Questions about the fundamental winnability of the Vietnam War have bounced around academic circles since the 1960s.
As soon as America put troops into Vietnam, the war became unwinnable. It enabled the communists to invoke nationalist sentiment, branding the Americans as imperialists, drawing many Southern Vietnamese civilians to their cause. As a result, the communists remained hidden in the South. The South Vietnamese population hid them, fed them, and assisted them where they could. It kept the Americans clutching at ghosts, leaving them totally unable to engage their enemy on their own terms. Lt. Gen. Arthur S. Collins, the troop commander for Central Vietnam from 1970 to 1971, told a historian after the war, “I don’t think there was any way that South Vietnam could survive, no matter what we did for them.” A group of historians labelled the Legitimacists, shared Collins’ view. They assert that victory in Vietnam became unobtainable as early as 1963. When the US helped overthrow Ngo Dinh Diem, it was condemning itself to defeat. Diem was the strongest, most charismatic leader South Vietnam was able to produce. His overthrow caused a power vacuum in the country, which led to instability and ultimately forced the US to commit troops to Vietnam. Diem had a far better understanding of the Southern Vietnamese political landscape than those that came after him. He was also responsible for a period of economic growth and upheld nationalist pride.
Counter arguments come from two major blocs of historians. The Clausewitzians and the hearts-and-minders. Both believe that the war was very much a winnable war. The Clausewitzians suggest that it was policy failings in Washington that led to the fall of Vietnam. Essentially, lawmakers in Washington misunderstood the nature of the conflict. Their policy reflected a lack of understanding of the war as a war of attrition and aggression. Had they deployed every weapon available, and secured the backing of the American people, the war could have been won quickly. The hearts-and-minders, as the name suggests, believe the only way for the US to win in Vietnam was to win the battle for the hearts and minds of the Vietnamese people. The army leadership failed to apply effective counterinsurgency strategies. The search-and-destroy strategy only made enemies among the South Vietnamese population. For all America’s firepower, it was their lack of understanding of the local Vietnamese people that led to their downfall.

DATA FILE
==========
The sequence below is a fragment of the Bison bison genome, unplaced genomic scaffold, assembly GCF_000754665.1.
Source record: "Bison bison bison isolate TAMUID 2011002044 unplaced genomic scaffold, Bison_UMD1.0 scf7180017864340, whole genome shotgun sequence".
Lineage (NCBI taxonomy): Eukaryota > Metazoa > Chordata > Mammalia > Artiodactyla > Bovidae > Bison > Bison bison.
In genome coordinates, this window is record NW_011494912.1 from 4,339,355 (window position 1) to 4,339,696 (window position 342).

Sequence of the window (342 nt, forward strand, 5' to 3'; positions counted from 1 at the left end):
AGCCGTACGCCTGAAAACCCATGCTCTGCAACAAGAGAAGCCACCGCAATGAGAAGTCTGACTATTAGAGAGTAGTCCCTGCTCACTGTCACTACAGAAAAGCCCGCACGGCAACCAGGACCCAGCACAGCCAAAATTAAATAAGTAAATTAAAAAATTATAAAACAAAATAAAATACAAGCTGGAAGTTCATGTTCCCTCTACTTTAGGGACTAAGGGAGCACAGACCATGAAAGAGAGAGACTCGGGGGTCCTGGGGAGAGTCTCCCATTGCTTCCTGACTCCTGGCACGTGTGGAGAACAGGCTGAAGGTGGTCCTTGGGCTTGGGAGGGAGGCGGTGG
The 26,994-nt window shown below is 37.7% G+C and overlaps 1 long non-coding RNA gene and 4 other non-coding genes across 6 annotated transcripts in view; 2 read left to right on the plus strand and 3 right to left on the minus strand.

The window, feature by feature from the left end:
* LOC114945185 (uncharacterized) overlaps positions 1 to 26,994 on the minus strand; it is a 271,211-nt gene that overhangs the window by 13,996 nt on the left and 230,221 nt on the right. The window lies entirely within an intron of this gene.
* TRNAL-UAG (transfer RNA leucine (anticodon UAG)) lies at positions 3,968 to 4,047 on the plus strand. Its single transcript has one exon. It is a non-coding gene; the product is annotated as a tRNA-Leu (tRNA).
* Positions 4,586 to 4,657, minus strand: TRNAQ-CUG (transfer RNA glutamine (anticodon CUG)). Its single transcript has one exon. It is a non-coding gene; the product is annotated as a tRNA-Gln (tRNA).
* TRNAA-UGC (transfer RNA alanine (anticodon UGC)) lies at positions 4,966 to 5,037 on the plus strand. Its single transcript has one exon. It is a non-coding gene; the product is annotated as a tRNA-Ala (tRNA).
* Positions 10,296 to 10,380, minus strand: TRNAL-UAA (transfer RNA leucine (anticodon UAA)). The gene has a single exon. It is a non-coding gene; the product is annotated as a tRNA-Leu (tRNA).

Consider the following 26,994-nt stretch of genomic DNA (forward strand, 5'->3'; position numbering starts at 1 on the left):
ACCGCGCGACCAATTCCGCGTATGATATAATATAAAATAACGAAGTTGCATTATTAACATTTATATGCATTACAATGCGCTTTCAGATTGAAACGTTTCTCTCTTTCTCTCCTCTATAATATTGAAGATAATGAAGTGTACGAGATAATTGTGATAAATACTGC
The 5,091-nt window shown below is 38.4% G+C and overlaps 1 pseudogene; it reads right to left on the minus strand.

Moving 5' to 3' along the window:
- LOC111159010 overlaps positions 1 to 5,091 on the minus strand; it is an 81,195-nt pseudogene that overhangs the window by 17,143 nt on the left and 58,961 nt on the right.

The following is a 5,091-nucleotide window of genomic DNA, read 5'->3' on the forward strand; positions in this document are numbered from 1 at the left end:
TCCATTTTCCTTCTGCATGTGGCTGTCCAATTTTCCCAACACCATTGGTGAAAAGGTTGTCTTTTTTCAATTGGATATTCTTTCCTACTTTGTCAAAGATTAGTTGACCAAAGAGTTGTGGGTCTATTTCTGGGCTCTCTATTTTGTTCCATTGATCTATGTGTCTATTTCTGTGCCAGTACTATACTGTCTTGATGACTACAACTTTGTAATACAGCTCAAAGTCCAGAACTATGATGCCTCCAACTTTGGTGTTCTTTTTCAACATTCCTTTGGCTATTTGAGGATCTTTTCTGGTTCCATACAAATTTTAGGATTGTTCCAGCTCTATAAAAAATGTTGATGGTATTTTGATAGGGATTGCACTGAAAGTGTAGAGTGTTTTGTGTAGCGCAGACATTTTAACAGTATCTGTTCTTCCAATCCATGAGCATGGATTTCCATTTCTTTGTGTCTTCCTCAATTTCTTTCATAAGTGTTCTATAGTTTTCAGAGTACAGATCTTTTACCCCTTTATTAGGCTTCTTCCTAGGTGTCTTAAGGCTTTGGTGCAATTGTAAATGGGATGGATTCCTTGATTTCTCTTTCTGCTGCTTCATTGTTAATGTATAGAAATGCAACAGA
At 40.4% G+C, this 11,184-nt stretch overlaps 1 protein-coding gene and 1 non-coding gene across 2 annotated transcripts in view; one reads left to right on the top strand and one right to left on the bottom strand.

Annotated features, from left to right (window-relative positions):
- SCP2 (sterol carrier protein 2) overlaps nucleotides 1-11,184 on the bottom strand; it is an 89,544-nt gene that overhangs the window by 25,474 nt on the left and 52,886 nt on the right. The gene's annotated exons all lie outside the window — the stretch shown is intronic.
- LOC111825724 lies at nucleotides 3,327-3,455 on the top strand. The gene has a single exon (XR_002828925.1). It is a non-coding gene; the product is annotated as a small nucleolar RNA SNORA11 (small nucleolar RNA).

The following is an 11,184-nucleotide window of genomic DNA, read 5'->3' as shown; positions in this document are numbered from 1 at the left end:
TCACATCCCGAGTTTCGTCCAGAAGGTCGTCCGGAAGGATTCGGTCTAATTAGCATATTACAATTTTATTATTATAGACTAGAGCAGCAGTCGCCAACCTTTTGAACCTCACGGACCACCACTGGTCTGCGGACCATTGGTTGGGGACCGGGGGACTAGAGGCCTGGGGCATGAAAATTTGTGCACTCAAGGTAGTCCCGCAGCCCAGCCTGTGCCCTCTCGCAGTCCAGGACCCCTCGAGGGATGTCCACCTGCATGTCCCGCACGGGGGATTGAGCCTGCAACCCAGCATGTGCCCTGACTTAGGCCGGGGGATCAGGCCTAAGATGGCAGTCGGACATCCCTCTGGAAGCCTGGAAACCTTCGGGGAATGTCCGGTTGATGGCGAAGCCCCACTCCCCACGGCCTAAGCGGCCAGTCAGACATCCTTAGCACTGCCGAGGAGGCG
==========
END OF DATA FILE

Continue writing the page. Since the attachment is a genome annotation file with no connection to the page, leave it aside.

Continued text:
No matter what the US did in Vietnam, the outcome would have been the same due to events that occurred before Johnson ever committed ground troops to the country.
In the 1970s, Nixon's narrative of the war rejected the unwinnable war premises. He promoted the "Lost Victory" position, that America threw its chances at winning the war when it lost the public support at home.